An attractive birding spot, Port Crescent State Park’s combination of sand dunes, grasslands, and lake shore ensure that migrating birds stay for a while. The best time for birders to visit the park is during the last couple weeks of April, when 5,000 hawks can be seen soaring overhead at the hawkwatch platform. Commonly sighted species include Cooper’s Hawks, Red-shouldered Hawks, and Red-tailed Hawks.

If a visit during hawk migration is not convenient, there are many other species of birds to see at Port Crescent State Park. Glaucous Gulls and Great Black-backed Gulls periodically visit the park until early May. Summertime warmth brings Yellow-billed Cuckoos, Yellow-throated Vireos, and Yellow-rumped Warblers, which come to nest in the park’s deciduous forests.

Website: michigan.gov/portcrescent | MapClick here
Phone: (989) 738-8663
Fees: Recreation Passport required ($11 resident, $31.10 non-resident)
Directions: Click here

 Great Black-backed GullGreat Black-backed Gull

 

(O) Port Austin Harbor ★

A walkway on Port Austin's breakwater pier provides birders with a closeup view of waterfowl in the harbor. Nearly every duck species native to Michigan can be sighted in the harbor during the spring months. All three scoters are a possibility, as well as Greater White-fronted Geese, Red-breasted Mergansers, and Red-necked Grebes.

Directions: Click here

 

(P) Eagle Bay Public Access ★

Eagle Bay Public Access provides birders with a spot to search the large marsh on the edge of Eagle Bay for American Bitterns and other birds. Dense forest lies behind the access point.

Directions: Click here

 

(Q) Lighthouse County Park ★★

Showcasing the Pointe Aux Barques Lighthouse, Lighthouse County Park is a place both history buffs and birders can appreciate. Much of the 120-acre park is wooded, creating diversity of habitat and providing shelter for 110 campsites. The lakeshore park's beaches are rocky, proving more hospitable to sandpipers than swimmers.

Birders report seeing over 170 birds at Lighthouse County Park. During the wintertime, many northern species visit the park, including Red Crossbills, Snow Buntings, Bohemian Waxwings, and Northern Shrikes.

Website: goo.gl/tlwPbO | Map:  Click here
Directions: Click here

Bohemian WaxwingBohemian Waxwing

 

(R) Whiskey Harbor Access ★

Whiskey Harbor Access provides birders with a good spot to search Lake Huron for waterfowl. Birders have reported sighting over 70 species of birds near the access point, which has wetlands and wooded areas next to it.

Directions: Click here

 

(S) Stafford County Park ★★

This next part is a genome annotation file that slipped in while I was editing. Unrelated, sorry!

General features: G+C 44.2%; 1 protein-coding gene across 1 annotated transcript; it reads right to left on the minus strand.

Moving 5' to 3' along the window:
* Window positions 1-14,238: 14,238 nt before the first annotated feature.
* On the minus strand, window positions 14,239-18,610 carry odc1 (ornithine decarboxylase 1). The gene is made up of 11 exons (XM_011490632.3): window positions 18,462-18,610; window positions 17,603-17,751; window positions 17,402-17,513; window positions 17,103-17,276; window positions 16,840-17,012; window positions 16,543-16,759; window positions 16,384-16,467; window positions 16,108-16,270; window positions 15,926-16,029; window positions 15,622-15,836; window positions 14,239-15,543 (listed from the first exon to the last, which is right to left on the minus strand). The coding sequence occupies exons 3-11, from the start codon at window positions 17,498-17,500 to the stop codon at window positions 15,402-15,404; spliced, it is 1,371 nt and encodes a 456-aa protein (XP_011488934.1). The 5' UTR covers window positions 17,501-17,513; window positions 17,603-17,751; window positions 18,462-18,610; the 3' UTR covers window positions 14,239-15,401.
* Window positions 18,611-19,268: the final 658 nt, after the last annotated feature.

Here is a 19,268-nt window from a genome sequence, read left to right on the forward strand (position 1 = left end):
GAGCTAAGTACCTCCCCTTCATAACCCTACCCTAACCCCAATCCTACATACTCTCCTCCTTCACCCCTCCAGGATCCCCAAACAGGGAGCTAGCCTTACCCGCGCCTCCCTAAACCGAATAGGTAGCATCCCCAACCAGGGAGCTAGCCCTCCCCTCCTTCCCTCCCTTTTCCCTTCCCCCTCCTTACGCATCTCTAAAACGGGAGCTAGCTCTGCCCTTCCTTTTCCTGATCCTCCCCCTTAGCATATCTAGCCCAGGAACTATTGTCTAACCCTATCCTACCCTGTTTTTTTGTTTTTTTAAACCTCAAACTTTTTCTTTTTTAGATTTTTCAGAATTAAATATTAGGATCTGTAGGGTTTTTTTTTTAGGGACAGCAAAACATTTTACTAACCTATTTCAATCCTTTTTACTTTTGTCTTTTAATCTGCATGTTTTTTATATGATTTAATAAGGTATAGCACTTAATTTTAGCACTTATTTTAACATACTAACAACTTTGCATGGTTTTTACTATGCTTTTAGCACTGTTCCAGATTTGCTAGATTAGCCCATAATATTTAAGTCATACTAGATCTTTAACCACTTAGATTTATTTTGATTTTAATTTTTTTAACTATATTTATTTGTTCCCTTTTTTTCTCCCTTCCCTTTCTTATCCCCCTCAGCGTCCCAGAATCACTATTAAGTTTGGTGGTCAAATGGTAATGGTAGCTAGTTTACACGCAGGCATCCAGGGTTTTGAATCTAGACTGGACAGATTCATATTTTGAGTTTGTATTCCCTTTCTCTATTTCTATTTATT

Located in the “Little Town with the Big Welcome”—Port Hope, Stafford County Park invites visitors to stay overnight with 73 campsites and 6 cabins. The 38-acre park features rocky beaches and a small forest, providing a good amount of habitat diversity for birders to search. Visitors may find anything from migrating warblers to diving ducks offshore.

Website: goo.gl/Ze5dnU | MapClick here
Directions: Click here

 

(T) Waterworks Park ★

Waterworks Park provides birders with access to a man-made harbor created by breakwalls in Lake Huron. In the winter, fall, and spring, there are often dozens of ducks, geese, and swans sheltering in the harbor. In the winter, sometimes a Snowy Owl can be seen sitting on the break wall.

Directions: Click here

Snowy OwlSnowy Owl

 

(U) Trescott Street Pier ★

Trescott Street Pier gives birders access to a protected harbor that shelters ducks during storms. There is a long pier available for visitors to walk onto during calm weather.

Directions: Click here

 

(V) Wagener County Park ★★

Wagener County Park is one of the few parks on the edge of Lake Huron with a mature forest. Many species of breeding warblers nest near the lake, including Black-and-white Warblers, Mourning Warblers, and Canada Warblers. The 132-acre park is also a prime location for spotting waterbirds on Lake Huron—Red-breasted Mergansers and Common Loons can often be seen from the rocky shoreline.

Website: huroncountyparks.com/wagener-county-park | MapClick here
Hours: The park is open from dawn to dusk. Birders may encounter more people during camping season, which lasts from the middle of May through October 15.
Directions: Click here

Canada WarblerCanada Warbler

 

(W) White Rock Roadside Park ★

Positioned a short distance offshore, White Rock is one of Lake Huron’s most famous water landmarks. For a short time, the rock signified territory given to the United States by Indian tribes in 1807.

The open waters surrounding White Rock are a good place to search for Long-tailed Ducks, Red-breasted Mergansers, and other diving anatidae. Many kinds of sandpipers can be found on the shoreline during migration. Forest covers the remainder of the park’s terrain.

Directions: Click here

 

(X) Huron County Airport ★

Huron County Airport features a large grassland area visible from Nugent Road. During the summertime, the fields are a good place to find meadowlarks and other grassland birds. Once the weather turns cooler, Snow Buntings, Lapland Longspurs, and occasionally even a Snowy Owl can be seen on the airport’s grounds.

Directions: Click here

Lapland LongspurLapland Longspur

 

(Y) Richfield Landfill ★

Richfield Landfill is a large waste area bordering McTaggart Road and McMillan Road. Glaucous gulls are occasionally sighted among the large flocks of Ring-billed and Herring Gulls.

Directions: Click here